Necessity to build socialist alternative to big business parties is more urgent than ever
Labour lost their first election in Scotland since 1955 as the Scottish National Party (SNP) made history by becoming the largest party in the Scottish parliament following last Thursday’s election. For the first time in a Scottish election, the SNP won a bigger share of the vote than Labour winning by 33% to 32% on the constituency vote and 31% to 29% on the regional list vote. The SNP now hold 47 seats, one ahead of Labour on 46, with the Tories on 17, Lib Dems on 16, Greens 2 and Margo McDonald elected as an independent.
This outcome means that no one party holds a majority in the parliament. Even a two party coalition would not command enough Members of the Scottish Parliament (MSPs) to run the Executive. As a minimum, a three way agreement between the parties would be necessary. This outcome means that it is likely to be days and possibly weeks before any deal over the political make up of a new executive can be agreed.
There was also real anger at the record levels of ballot papers being ruled out as invalid as a result of confusion over how to fill them in and the use of two different voting systems on the same day. Incredibly more than 100,000 people had their votes invalidated – many of them in working class areas. This scandal brought comparisons with the flawed election in the US in 2000 when the result in Florida was effectively stolen by invalidating the votes of many Black voters.
The election was extremely polarised with many people using the SNP as a way of hitting back at New Labour and their record of war, privatisation and increasing inequality. The run up to the election had been completely dominated by the Labour/SNP head-to-head battle. For many people, the election became a referendum on not only the record of the Scottish Executive, but also on Tony Blair, Gordon Brown and the New Labour project, including the disastrous Iraq policy.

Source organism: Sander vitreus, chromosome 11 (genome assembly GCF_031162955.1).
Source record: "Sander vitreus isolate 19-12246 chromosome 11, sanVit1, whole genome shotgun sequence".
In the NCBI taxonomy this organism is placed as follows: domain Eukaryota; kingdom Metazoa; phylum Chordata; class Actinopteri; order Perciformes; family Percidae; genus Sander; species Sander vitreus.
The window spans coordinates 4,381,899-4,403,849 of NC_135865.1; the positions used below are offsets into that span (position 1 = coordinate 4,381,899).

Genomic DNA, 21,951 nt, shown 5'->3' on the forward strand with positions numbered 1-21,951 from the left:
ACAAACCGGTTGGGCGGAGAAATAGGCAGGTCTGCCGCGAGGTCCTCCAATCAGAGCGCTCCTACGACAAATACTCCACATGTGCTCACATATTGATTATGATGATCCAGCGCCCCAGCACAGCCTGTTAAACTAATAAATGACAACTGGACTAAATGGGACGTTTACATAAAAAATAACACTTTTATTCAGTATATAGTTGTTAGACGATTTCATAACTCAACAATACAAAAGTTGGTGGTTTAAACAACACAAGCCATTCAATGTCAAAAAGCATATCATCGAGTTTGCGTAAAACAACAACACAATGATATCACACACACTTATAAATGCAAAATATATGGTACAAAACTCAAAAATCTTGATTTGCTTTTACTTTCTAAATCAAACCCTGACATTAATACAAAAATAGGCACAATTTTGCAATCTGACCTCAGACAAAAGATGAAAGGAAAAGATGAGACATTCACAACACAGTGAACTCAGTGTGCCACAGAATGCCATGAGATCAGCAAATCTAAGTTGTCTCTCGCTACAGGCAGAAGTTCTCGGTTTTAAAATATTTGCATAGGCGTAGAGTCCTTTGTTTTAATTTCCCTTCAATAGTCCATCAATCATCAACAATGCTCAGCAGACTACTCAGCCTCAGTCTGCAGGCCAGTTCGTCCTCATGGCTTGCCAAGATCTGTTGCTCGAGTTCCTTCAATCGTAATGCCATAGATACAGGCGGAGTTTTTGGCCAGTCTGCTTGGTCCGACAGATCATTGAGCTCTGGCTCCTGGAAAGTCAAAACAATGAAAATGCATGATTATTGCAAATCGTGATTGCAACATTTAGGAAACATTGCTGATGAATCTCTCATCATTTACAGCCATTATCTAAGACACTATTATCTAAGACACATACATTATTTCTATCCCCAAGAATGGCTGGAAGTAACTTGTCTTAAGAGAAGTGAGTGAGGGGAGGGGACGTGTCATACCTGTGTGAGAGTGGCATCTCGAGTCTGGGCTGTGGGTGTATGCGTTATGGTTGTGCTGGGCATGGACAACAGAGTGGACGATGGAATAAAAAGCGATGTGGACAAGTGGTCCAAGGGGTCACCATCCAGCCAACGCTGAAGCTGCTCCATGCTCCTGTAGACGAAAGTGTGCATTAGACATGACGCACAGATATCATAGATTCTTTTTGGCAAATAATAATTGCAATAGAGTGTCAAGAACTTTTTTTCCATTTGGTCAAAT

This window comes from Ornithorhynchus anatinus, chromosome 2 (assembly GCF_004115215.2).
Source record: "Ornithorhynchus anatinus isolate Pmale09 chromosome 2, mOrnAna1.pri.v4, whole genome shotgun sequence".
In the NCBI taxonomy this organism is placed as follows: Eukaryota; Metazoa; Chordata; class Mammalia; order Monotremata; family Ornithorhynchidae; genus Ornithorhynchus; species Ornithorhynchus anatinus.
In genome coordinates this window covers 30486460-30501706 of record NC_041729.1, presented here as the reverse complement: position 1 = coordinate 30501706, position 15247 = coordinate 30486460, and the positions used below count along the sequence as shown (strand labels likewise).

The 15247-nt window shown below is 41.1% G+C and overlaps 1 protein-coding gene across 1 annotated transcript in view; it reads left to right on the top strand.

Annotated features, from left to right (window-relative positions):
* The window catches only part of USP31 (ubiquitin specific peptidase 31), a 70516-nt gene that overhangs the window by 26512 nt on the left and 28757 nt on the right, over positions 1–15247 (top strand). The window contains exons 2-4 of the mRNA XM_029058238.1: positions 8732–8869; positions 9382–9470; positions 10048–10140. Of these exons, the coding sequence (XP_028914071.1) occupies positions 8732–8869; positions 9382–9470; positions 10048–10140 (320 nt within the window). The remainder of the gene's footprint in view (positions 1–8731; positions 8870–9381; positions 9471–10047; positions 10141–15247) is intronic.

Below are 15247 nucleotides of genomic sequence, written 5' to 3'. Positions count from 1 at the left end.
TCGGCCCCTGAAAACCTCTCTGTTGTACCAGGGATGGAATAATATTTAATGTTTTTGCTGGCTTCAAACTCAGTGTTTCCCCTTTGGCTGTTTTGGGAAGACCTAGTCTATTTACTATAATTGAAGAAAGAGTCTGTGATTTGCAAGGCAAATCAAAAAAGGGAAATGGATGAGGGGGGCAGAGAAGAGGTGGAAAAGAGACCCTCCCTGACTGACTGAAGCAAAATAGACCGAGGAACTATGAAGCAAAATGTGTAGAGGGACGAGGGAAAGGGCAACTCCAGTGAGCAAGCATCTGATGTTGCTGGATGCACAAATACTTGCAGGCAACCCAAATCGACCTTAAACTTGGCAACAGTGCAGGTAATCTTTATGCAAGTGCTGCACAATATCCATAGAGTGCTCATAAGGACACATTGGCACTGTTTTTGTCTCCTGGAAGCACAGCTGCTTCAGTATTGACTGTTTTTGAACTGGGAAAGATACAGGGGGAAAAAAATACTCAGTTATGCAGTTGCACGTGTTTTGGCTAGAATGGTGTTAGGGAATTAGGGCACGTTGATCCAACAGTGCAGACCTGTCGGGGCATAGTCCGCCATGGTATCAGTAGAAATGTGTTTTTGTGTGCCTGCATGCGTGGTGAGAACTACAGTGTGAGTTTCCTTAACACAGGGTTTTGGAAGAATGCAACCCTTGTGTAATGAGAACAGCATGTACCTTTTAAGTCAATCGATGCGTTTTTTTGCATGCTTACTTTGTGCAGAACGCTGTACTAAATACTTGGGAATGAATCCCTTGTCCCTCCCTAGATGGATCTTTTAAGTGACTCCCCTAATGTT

The SNP were the big winners increasing their number of MSPs by 20 to 47. Labour lost 4 seats, with the Lib Dems and the Tories losing 1 each.
It was the smaller parties that saw their electoral position squeezed. The Greens lost 5 of their 7 seats while the SSP and Solidarity were unable to hold on to any of their combined 6 MSPs. The SNP vote, compared to 2003, increased by 9% in the constituencies and by 10% on the regional party lists, with Labour’s falling by 3% and 5% respectively.
This surge to the SNP and the desire to hit back at Labour affected the smaller parties. The SNP were able to pick up support as an "anti-war" party and effectively used their opposition to Trident and the hated council tax to pose as being to the left of New Labour. However, the SNP also spent a large part of their election campaign trading blows with New Labour. Both parties wheeled out one millionaire after another to show their support from Scottish big business figures. The SNP also effectively "parked" their independence for Scotland policy by promising a referendum in 2010 – hoping to undermine Labour’s and a majority of the Scottish press’s attempts to undercut the SNP’s support by warning of the dangers of the "break up of Britain".
Alex Salmond and the SNP will try and form an Executive, but they need the support of the Lib Dems and the Greens to achieve a working majority of 1. Before the election, the Lib Dems insisted that there would be no deal if the SNP pushed ahead with their plans to hold a referendum on independence in 2010. Salmond offered the proposal of a multi-option referendum including a question for more powers for the parliament, short of independence. This was also rejected by the "democratic" liberals whose leader stated that they would always oppose a referendum if it contained a question offering independence as an option. This means that either the SNP or the Lib Dems have to concede something. It is also possible that an Executive could be formed without an agreement on this question which would allow the SNP to move a proposal that would not be binding on the Executive – effectively a free vote of the parliament.